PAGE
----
my IP

When you ask: “What is my IP address?” on a search engine, you’ll be greeted with tools that return your IP address in full. And, if these tools could easily pick up your IP address, so can other hidden parties like hackers and government agencies. 

Every single device that connects to the Internet is assigned an IP address. As much as it’s a necessity, having your IP address exposed may lead to dire consequences. We’re not peddling horror tales or urban myths but shedding light on the mistakes the common public have encountered with their IP addresses. 

What is My IP Address?

In order for devices like computers to communicate on a network, a unique identifier is needed. The identifier, which resembles the mailbox number of the digital world, is known as the Internet Protocol Address or IP address. 

Currently, there are two standards of IP addresses, i.e. the IPv4 and the IPv6. The IPv4 is what the public is more familiar with. It is represented by 3 numbers separated by a “dot.” A typical IPv4 address looks like “,” which is the address of the BBC UK website.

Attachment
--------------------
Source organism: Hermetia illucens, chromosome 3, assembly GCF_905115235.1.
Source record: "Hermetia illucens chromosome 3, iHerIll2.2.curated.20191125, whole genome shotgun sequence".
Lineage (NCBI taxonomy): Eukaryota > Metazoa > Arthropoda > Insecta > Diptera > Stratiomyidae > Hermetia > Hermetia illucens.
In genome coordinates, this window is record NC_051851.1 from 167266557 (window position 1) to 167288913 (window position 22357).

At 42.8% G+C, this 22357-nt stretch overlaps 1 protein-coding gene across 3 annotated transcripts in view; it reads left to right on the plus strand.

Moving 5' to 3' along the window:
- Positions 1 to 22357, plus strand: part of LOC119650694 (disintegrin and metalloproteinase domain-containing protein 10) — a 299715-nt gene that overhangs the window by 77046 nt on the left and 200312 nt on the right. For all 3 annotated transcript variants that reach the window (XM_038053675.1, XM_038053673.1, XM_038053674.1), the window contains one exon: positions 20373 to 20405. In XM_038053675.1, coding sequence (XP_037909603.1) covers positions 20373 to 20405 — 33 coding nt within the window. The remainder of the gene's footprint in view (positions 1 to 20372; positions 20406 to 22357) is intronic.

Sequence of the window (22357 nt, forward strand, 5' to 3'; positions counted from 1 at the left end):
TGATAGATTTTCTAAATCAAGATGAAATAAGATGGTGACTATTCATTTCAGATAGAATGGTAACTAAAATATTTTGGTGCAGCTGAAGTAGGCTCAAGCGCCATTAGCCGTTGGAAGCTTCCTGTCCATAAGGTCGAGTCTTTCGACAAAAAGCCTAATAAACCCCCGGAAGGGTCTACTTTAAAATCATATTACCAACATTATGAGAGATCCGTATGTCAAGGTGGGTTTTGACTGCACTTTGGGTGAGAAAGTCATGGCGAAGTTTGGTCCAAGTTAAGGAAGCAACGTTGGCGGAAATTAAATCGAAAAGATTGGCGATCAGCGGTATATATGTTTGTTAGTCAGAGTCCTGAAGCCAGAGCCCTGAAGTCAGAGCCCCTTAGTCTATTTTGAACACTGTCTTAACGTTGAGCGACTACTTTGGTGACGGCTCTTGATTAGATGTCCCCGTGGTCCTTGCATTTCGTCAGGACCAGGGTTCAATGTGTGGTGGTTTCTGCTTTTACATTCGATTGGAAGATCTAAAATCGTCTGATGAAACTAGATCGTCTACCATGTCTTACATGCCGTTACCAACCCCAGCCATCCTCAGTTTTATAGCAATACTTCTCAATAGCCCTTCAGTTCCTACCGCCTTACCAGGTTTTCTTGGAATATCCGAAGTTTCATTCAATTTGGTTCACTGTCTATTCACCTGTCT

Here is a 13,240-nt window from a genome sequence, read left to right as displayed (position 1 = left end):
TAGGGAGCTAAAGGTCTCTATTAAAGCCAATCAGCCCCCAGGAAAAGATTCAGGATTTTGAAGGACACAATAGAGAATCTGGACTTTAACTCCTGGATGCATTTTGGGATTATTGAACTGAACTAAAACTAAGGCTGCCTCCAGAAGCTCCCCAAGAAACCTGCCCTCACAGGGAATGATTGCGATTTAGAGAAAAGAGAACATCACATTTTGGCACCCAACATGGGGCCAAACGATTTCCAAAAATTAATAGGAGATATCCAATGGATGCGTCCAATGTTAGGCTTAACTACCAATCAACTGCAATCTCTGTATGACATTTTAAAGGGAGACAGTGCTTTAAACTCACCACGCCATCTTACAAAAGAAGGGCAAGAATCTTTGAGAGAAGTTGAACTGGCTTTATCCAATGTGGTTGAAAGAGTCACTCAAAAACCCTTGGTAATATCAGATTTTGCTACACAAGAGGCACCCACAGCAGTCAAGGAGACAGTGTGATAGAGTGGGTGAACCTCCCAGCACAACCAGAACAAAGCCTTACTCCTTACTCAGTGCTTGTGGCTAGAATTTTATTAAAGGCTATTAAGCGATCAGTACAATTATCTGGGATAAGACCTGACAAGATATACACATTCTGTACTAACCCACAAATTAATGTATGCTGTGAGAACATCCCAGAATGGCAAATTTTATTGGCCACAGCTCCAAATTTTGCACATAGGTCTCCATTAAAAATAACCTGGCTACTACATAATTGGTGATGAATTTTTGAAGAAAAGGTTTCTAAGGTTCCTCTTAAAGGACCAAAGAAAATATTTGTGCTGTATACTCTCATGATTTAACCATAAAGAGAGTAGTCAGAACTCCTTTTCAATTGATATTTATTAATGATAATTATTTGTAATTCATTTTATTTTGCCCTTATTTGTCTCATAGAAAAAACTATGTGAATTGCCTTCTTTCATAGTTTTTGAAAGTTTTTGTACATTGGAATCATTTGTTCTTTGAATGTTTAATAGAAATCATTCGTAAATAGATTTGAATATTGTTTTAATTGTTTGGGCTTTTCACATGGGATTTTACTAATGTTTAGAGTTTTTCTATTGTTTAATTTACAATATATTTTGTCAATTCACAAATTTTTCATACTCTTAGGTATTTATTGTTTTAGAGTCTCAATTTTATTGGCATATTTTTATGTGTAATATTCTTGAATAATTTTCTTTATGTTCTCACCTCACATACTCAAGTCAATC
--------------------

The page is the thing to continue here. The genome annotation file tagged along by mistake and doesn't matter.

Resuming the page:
The IPv6, which has a different structure, was introduced to overcome the limitation of the IPv4, including providing almost unlimited numbers of IP addresses. 

Generally, when you’re looking for your IP address, it automatically refers to the IPv4. There are two types of addresses associated with a single device, the private and public addresses. 

When you’re connected to your home network, your device is usually assigned an IP address by the router. Here’s what a common private address looks like A private address is only visible within the local network.

Besides the private Internet Protocol Address, your device will be assigned a public IP address when it connects to the Internet. The public Internet Protocol Address is assigned by the internet service provider (ISP) and looks like

The public address of your device is the one that’s revealed by online tools. It’s also visible to any parties that have been snooping around on the Internet. 

Why Should I Protect My IP Address?

While an IP address is needed to send data around the internet, it is also a vulnerability that exposes your safety and privacy to the public. Based on an IP address, your location is immediately revealed.

Knowing your physical location is the least of your concerns. Armed with just an IP address, third parties can track the history of your internet activities. The sites that you’ve visited, chat forums that you’re a member of, and even what you’ve purchased on the Internet can be revealed. 

The danger of getting hacked is real and even more so if you’re using public WiFi. Despite the convenience of public WiFi, they often lack basic security protection. In other words, connecting to a public WiFi with your address exposed is an open invitation for cyberattackers. 

To find out more about the dangers of using public WiFi, read Why Use A VPN When Connecting to Public WiFi.